Gurkhas and the First Anglo-Sikh War

Gurkhas and the First Anglo-Sikh War

During the late 18th and early 19th centuries, a powerful Sikh Empire developed in the region of the Punjab, under control of the ruler Ranjit SinghOn his death in 1839 conflict and division arose within the empire, weakening it and leading to tensions with British-controlled India to the South. From December 1845 to March 1846 the First Anglo-Sikh War occurred, between the British and Indian forces of the Honourable East India Company and the troops of the Sikh Empire. 

An inconclusive battle was fought at Ferozeshah in December 1845, and in January 1846 Sikh forces led by Ranjor Singh, attempted an assault into British-held territory to cut the British lines of communication. In response British, Indian and Gurkha troops under Major General Sir Harry Smith were sent to intercept the Sikhs. After manoeuvring around one another for several days, the two sides met in battle near the Sikh encampment at the village of Aliwal, on the banks of the Sutlej River. Units of Indian and Gurkha troops, including the Nasiri Battalion (the antecedent unit of the 1st Gurkha Rifles) and the Sirmoor Battalion (the antecedent unit of 2nd Gurkha Rifles, and by extension today’s Royal Gurkha Rifles) led by Captain Fisher, are described as charging forward again and again, capturing guns and carrying all before them. The Sirmoor Battalion’s colours were ‘almost shot to pieces, the staff of the King’s colour was cut in half by a cannon ball and was spliced on the field’. The Sikh force was eventually forced to retreat back across the Sutlej, yielding the territory on the left bank of the river to the British.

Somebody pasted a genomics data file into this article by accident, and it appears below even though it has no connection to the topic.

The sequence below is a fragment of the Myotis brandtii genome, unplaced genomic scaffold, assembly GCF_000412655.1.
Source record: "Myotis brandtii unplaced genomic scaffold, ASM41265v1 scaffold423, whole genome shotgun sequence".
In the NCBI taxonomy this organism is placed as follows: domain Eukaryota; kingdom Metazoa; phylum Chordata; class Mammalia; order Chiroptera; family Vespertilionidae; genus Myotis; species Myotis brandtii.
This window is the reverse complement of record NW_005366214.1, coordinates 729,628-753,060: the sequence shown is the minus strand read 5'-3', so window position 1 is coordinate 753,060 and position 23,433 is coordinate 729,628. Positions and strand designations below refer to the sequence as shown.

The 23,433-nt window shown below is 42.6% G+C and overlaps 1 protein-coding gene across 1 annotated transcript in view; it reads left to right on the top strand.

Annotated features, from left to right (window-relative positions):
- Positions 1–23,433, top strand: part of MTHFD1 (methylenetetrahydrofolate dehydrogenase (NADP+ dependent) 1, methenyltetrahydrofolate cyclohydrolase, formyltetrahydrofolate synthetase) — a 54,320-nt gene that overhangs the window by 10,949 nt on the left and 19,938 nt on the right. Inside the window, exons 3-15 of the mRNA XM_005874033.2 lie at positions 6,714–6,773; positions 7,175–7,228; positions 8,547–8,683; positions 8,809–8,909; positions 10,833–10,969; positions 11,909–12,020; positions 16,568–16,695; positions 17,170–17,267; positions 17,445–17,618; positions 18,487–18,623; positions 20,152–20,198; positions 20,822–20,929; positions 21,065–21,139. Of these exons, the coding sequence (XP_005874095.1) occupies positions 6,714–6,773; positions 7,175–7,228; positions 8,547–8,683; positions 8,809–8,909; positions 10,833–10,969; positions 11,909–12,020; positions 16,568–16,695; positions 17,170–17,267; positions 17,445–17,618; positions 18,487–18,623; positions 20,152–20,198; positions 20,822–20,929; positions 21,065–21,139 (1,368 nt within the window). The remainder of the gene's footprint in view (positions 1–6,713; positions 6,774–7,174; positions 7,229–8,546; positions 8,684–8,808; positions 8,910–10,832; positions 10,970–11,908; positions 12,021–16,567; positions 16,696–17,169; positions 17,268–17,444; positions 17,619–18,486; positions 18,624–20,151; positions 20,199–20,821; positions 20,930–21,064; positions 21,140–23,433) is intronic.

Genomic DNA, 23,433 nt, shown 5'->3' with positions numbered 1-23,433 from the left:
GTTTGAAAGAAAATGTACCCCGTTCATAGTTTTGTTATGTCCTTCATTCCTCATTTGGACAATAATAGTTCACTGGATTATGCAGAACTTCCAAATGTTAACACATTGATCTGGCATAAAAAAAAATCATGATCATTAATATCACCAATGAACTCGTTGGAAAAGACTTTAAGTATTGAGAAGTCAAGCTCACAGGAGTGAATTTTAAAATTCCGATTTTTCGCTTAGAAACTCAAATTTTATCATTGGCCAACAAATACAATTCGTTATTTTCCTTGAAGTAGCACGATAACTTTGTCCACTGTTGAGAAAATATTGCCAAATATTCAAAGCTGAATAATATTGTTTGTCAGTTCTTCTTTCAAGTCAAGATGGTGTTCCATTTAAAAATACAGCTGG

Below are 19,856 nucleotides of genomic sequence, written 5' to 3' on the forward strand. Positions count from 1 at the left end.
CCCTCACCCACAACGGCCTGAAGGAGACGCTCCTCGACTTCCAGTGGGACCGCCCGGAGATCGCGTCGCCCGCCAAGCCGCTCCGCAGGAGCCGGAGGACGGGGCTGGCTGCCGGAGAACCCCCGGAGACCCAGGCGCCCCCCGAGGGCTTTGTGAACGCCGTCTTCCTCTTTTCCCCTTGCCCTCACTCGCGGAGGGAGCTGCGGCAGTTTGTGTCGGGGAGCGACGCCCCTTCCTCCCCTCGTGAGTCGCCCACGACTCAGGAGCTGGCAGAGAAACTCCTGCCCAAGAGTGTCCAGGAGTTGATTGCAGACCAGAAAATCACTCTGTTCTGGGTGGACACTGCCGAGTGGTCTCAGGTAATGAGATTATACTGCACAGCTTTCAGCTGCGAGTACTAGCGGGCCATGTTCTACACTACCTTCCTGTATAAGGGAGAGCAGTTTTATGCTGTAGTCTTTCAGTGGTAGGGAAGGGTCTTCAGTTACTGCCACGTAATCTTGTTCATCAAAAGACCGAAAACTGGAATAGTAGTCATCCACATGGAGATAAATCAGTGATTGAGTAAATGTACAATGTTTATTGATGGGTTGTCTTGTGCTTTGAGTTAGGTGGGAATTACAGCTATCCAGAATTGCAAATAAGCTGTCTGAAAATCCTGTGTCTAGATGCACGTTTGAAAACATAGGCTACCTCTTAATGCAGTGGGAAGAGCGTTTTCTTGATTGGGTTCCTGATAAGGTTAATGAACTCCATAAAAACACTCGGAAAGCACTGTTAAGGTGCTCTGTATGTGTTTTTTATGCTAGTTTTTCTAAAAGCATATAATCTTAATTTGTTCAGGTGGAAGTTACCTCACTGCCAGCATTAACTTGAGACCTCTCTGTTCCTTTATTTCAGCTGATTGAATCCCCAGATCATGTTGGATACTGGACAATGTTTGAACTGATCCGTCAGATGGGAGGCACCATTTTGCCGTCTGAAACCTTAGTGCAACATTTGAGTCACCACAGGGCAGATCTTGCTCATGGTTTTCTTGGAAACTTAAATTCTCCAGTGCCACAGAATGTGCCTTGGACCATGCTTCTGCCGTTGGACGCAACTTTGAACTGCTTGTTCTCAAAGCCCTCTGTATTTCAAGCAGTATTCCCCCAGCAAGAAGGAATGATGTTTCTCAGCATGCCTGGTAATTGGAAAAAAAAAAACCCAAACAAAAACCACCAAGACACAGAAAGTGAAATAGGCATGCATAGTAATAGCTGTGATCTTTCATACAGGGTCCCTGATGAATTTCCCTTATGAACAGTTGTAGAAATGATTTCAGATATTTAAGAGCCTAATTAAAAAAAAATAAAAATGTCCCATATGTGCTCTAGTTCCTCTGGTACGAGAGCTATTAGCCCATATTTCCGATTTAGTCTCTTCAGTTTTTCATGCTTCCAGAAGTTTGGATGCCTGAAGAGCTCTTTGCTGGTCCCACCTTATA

The next month, the conclusive battle of the campaign was fought at Sobraon. Gurkha reinforcements, again from the Sirmoor and Nasiri Battalions, participated in the battle, which was an extremely hard-fought affair. After a long artillery bombardment both sides met in hand-to-hand combat with the British forces eventually breaking through the Sikh lines. The destruction of a bridge across the river trapped a large number of Sikh soldiers on the British side of the river, leading to their capture or death. The Battle of Sobraon effectively broke the remaining power of the Sikh army and left its capital at Lahore vulnerable. A surrender and peace agreement was reached in early March 1846.  

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